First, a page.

Should You Paint Trim Or Walls First? (According To A Pro)

It’s easy to create extra work for yourself when you’re painting a room. You’ll spend more time laying down painter’s tape starting with the walls or you might have to redo the trim if you begin there and make a mistake.  

What order do you paint a room? Factors like color choice, skill level, and available time all factor into the decision. 

Read on to find out whether to paint trim or walls first based on the specifics of your project. 

Do You Paint Trim Or Walls First? It Depends...

When you paint a room, your two main concerns are avoiding spills and getting an even coat on every surface. That’s why some people paint the trim and tape it off before moving on to the walls. If you ask a professional, they’re likely to prefer this order: trim, ceiling, then walls.  

This is largely because starting with the trim requires less taping off and allows the painter to cover more surface area in less time.

But if you’re new to painting and haven’t acquired the steady hand of a professional, you’re likely to have to do touch-ups. If you start with the trim, you might have to go back to the trim - if your wall is already painted, that means you have to tape it off again.  

Using oil-based paint or primer also means you have to be more careful with the details because any spills will be harder to clean and correct.  

As you can see, there are some times when you should start with the trim and others when you should start with the walls. We’ll go into greater detail in the sections to come. 

Do You Paint Trim Or Walls First? Correct Order To Paint A Room

When Should You Paint Trims First? 

When You Are Cutting In 

In painting, cutting in is the part of painting where you have to take a brush and get into the harder-to-reach areas like the lines along the ceiling and corners. These areas are awkward to get into with a roller and prone to overspray build-up if you’re using an airless paint sprayer.  

If you paint the trims first, you can tape them off and then cut in without having to worry. Another reason to paint the trim first when you’re cutting in is that it’s easier to follow the distinct edge of the trim. 

When You Are Taping Off 

Trim is also easier to tape off because you can simply follow the edge. Paint the trim, let it dry, then remove your tape and move on to the walls and ceilings.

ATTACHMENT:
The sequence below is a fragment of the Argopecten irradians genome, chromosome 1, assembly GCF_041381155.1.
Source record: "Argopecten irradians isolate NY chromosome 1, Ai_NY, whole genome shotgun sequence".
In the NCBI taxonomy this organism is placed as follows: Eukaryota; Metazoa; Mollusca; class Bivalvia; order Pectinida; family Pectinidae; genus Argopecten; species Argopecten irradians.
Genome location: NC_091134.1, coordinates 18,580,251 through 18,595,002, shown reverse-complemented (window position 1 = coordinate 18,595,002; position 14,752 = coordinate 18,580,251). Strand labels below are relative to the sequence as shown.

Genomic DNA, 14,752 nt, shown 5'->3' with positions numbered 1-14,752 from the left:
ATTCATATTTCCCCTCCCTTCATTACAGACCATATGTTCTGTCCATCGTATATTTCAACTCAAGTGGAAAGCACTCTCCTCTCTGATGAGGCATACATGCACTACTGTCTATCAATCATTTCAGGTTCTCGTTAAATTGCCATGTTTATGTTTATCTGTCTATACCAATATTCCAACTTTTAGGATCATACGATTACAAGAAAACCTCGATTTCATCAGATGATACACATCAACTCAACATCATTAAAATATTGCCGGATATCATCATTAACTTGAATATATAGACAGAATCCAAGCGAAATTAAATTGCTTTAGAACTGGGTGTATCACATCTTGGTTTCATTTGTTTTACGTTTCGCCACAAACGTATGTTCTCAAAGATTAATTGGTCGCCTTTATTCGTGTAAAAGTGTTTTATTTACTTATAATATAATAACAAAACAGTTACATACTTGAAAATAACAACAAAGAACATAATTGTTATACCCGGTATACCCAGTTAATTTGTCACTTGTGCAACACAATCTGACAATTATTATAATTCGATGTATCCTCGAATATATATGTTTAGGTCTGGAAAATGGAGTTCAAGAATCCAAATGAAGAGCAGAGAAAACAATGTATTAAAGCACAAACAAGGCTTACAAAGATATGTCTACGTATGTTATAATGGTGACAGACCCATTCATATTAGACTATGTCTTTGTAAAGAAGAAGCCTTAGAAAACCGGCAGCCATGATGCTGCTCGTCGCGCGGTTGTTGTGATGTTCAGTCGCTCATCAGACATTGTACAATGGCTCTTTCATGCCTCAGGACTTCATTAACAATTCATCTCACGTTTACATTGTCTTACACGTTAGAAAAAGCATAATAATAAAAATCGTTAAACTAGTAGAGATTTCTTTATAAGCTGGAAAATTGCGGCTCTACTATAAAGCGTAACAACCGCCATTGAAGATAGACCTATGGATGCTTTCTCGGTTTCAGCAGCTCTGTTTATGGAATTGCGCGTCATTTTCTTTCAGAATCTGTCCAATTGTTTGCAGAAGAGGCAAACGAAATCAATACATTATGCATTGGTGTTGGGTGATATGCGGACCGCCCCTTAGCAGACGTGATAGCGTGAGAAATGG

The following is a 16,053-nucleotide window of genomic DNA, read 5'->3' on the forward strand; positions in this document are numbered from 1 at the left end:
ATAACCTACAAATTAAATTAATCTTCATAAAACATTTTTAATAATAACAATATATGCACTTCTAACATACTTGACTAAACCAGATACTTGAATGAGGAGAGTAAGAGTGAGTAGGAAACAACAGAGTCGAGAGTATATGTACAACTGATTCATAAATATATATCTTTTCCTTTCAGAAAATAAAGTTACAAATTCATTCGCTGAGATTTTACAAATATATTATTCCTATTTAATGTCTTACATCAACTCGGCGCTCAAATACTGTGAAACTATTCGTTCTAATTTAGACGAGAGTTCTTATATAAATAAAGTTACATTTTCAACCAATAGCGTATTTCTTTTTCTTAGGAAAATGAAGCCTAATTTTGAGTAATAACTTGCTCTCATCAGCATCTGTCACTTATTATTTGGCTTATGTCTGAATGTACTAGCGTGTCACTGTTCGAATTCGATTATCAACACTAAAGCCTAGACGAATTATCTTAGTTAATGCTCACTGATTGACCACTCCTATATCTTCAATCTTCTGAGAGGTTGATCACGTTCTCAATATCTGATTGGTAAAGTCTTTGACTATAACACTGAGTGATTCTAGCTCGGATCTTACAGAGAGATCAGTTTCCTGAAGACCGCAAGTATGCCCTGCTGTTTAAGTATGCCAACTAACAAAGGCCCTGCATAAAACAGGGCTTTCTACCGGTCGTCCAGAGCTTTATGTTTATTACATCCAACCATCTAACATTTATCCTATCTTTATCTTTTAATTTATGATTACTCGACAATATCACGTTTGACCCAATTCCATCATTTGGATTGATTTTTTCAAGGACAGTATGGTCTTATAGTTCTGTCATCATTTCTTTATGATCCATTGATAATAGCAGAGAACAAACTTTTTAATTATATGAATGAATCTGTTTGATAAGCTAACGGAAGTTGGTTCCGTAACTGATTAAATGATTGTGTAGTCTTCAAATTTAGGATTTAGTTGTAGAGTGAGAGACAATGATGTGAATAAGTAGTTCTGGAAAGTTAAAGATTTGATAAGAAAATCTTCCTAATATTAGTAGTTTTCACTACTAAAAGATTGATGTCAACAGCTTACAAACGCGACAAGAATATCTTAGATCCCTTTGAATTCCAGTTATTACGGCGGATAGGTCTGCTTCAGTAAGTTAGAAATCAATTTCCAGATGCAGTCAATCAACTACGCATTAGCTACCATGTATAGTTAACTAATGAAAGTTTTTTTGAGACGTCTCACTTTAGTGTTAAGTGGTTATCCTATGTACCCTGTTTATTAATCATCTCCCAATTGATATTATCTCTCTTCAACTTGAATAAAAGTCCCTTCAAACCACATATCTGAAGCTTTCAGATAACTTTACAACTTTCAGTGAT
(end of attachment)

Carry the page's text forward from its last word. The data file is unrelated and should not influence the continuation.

Masking the whole room means you have to go along the walls and corners. Getting the trim out of the way first requires only one line of painter's tape, and if you line it up correctly, you can leave the tape in place while you paint the ceiling. Less unproductive time spent waiting for paint to dry means you can accomplish the whole project sooner. 

In An Unfinished Room

If you’re remodeling or building a house from the ground up, you can go ahead and get the trim finished before starting on the walls. 

It’s also easier to avoid hitting or scratching trim if you’re moving in building materials or permanent structures like shelving. You should also consider painting your trim before installing new carpet since you won't have to be as careful about splatter on the floor. You can always quickly touch up any damage done during carpet installation if the trim is already painted and cured. 


When Should You Paint Walls First?

On A Tight Schedule

The majority of the surface area that needs to be painted is on the walls and ceiling. If you’re pressed for time, you can attack the largest areas first just to get them out of the way.  

Cutting in after the walls are already painted can be done if you make sure to spread out your paint layers. It needs to be really thin in and near the areas that will be painted later when you cut in.  

When You’re Just Testing The Color

Sometimes the swatches can’t illustrate the true look and feel of the finished paint job. If you need to find out how the room will look, getting paint up on most of the walls will help. You can see how it matches with existing furniture and accents like drapes and wood flooring.  

You can also test out your trim color on a piece of throwaway material so you can see how the two will pair without having to risk repainting both the walls and the trim if you don’t like the colors. 

When You Have Somebody Helping You

The kindest friends and family members (or the people who owe you one) will offer to help you on big DIY projects like painting a room. But most of the time, they have their own busy lives and can only stop by to help for a few hours. In that case, you might want to use the time wisely and get the majority of the walls done. 

You can concentrate on the finer details once the extra hands are gone. Remember that even if you can only jump in to paint a section of trim at a time, you can usually do that much easier than you could start up your paint sprayer and hit an entire wall. Plus, you can get rid of most of your drop cloth once the walls are mostly done. 

person holding a paint roller

Painting The Trim First: Tips & Techniques